Posts Tagged ‘China’

China and the West: The Infrastructure Angle

February 16, 2010

After too long an absense I am back!  I wanted to post on a topic of increasing interest to me: how many emerging countries are using infrastructure as a tool to fast track their development and march up into the leagues of economic power, the best example of this clearly being China.  I am currently reading a book by Thomas Campanella entitled The Concrete Dragon that documents China’s dramatic transformation since it opened to the world in 1978.  The scale of this transformation can scarcely be imagined and the author’s thesis is that this is best seen in the impact on China’s cities, which Campanella describes aptly as “the urbanism of ambition”.  China has created cities from near scratch in places like the Pearl River delta (Guangzhou and Shenzen) that have literally gone from rice paddies 30 years ago to multi-million population metropolises housing some of the most high-tech manufacturing companies in the world (he cites Foxconn, a Taiwanese-owned company that employs 200,000 people in the region and manufactures the iPhone and MacBook among many other things).  He also describes the remaking of Shanghai and Beijing as the Chinese government has sought to creative leading global metropolises out of sleepy communist outposts in one generation (and in this, he opines, with some caveats, they are succeeding).  Worthy reading for infrastructure geeks like myself.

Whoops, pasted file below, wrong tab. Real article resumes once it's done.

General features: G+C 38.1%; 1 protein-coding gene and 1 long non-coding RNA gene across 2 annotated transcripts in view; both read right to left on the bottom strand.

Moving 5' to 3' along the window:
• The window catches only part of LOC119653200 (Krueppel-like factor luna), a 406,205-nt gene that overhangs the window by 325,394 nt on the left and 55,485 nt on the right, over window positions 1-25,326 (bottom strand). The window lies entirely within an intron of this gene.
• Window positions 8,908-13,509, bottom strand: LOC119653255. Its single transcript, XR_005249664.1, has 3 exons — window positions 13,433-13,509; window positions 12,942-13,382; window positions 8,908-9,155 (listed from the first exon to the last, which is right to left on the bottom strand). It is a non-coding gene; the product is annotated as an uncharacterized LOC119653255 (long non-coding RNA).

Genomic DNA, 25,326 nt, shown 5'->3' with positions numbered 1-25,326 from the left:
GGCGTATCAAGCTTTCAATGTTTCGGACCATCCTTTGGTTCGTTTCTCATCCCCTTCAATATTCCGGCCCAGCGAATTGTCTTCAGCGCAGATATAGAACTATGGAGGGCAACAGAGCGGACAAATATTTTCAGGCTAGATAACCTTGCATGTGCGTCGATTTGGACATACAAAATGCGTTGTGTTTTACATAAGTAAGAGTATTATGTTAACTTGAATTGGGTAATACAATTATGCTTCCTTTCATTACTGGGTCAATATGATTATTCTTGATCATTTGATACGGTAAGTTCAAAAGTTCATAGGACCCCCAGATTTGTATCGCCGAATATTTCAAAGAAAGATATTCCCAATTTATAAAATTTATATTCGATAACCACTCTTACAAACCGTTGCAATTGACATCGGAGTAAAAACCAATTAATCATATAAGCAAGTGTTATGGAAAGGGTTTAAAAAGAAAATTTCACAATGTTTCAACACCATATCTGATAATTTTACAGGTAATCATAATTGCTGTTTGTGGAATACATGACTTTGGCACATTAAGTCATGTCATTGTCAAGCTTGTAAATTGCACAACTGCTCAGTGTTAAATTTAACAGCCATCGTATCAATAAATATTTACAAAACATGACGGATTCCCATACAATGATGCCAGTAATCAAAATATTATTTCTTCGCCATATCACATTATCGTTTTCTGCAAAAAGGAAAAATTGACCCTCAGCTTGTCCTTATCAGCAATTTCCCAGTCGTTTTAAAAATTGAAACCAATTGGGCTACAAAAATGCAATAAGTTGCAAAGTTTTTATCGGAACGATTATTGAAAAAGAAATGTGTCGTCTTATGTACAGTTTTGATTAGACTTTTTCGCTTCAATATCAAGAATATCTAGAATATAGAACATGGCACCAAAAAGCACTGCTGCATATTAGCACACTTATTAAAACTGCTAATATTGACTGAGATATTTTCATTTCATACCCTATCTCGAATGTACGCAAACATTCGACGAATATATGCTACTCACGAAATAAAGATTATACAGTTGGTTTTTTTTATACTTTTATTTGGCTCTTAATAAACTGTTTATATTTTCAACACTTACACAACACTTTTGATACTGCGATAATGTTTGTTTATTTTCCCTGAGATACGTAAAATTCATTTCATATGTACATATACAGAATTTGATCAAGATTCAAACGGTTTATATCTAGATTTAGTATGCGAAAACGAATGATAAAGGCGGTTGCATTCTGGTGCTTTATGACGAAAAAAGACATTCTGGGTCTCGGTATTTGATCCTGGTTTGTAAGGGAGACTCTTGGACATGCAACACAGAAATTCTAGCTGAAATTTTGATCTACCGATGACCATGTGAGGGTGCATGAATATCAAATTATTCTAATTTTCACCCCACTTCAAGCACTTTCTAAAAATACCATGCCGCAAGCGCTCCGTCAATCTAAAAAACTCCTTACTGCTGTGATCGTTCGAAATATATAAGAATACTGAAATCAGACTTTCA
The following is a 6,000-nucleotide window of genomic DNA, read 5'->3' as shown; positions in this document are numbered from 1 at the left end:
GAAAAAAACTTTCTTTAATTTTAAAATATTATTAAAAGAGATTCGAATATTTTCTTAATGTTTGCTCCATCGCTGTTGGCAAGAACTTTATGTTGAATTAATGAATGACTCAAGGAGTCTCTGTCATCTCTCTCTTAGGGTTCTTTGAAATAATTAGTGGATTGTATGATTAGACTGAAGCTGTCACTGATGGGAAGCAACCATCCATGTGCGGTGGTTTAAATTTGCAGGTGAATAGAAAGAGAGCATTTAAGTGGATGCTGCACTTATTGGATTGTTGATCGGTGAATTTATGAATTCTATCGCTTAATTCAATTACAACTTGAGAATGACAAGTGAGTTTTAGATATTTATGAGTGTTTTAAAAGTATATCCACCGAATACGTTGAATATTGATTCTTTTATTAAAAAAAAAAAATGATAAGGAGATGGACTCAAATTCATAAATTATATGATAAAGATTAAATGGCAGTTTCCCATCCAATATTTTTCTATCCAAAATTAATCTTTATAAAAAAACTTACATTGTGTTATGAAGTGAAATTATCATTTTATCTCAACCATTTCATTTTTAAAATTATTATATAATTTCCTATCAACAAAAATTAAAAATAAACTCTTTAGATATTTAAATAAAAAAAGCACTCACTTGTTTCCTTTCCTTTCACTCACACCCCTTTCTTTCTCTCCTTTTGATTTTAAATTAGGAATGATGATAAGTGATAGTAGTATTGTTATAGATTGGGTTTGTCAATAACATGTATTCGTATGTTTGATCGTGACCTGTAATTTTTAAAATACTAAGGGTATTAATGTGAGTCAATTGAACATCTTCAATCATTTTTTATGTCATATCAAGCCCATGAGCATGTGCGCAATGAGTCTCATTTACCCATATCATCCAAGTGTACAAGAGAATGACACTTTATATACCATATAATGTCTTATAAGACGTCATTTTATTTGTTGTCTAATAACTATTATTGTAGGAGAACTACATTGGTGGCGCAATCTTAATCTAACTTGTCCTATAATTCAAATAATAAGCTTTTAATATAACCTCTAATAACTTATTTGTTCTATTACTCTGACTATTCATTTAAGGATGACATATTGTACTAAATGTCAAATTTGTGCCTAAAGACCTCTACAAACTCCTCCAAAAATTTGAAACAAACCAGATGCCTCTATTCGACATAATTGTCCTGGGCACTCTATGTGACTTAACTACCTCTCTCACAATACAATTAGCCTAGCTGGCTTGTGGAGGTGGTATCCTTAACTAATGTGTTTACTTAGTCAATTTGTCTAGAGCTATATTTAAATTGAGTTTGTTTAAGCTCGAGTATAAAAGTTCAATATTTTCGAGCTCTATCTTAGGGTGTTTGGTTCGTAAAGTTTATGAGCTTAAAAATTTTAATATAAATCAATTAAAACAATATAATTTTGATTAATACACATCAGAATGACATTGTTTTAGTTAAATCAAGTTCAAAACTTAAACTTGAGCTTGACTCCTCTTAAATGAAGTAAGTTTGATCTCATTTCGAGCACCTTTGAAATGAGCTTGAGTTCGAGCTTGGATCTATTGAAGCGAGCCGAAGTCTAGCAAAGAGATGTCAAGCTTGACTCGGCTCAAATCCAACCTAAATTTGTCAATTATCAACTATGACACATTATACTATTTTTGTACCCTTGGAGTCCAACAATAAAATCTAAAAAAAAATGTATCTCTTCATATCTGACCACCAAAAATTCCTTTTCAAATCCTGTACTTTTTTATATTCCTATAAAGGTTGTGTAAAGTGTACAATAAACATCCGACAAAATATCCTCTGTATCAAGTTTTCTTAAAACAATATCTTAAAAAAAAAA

My interest in China stems from the constrast with the West, and in particular North America/Canada which has more to do with our national psyches than with available resources, as we are so often led to believe by our political leadership.  In fact the latter argument is absurd, as James Fallows describes in his excellent article on America’s supposed decline in last month’s Atlantic Monthly.  Our parents generation built far more with much less, and China, with a per capita GDP that is a fraction of the West’s is doing today.  The need to focus on infrastructure is obvious as a potential transformative tool to hoist us out of our economic rut, and our inability to do so out of a seeming fear of offending myriad vested interests with their hands in the government trough is a cause of great concern.  I will be weighing in on this issue more with some specific case studies over the next while, but think it is appropos that today the federal government announced new rules on obtaining CHMC insurance for home buying to try and calm a market nearing hysteria.  I think the lesson of this recession for governments is that unfettered private investment alone may not be the cure all that leads us back to sustainable growth, but instead will merely beget the same mistakes over and over again.  It’s the things that the private sector cannot deliver, the public physical and human capital that will get back on the the road to long term sustainable growth.  The bureaucrats in Beijing get that – why don’t we?